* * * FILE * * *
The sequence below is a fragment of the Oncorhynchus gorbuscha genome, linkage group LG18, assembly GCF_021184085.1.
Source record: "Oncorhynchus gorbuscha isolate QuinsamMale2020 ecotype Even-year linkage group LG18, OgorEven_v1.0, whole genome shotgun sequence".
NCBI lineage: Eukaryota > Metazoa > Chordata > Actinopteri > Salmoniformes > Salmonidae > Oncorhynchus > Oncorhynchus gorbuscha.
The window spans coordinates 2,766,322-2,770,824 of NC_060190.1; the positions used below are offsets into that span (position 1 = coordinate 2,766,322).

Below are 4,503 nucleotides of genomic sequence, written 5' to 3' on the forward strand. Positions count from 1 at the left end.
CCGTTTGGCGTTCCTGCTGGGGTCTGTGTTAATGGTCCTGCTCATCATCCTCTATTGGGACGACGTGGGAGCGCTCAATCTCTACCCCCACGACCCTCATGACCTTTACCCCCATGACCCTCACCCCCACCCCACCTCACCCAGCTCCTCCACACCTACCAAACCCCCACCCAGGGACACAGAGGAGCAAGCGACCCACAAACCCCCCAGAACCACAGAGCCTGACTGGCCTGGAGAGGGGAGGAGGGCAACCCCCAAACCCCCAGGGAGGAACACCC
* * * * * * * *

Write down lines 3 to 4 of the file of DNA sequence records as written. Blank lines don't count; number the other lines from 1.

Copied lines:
NCBI lineage: Eukaryota > Metazoa > Chordata > Actinopteri > Salmoniformes > Salmonidae > Oncorhynchus > Oncorhynchus gorbuscha.
The window spans coordinates 2,766,322-2,770,824 of NC_060190.1; the positions used below are offsets into that span (position 1 = coordinate 2,766,322).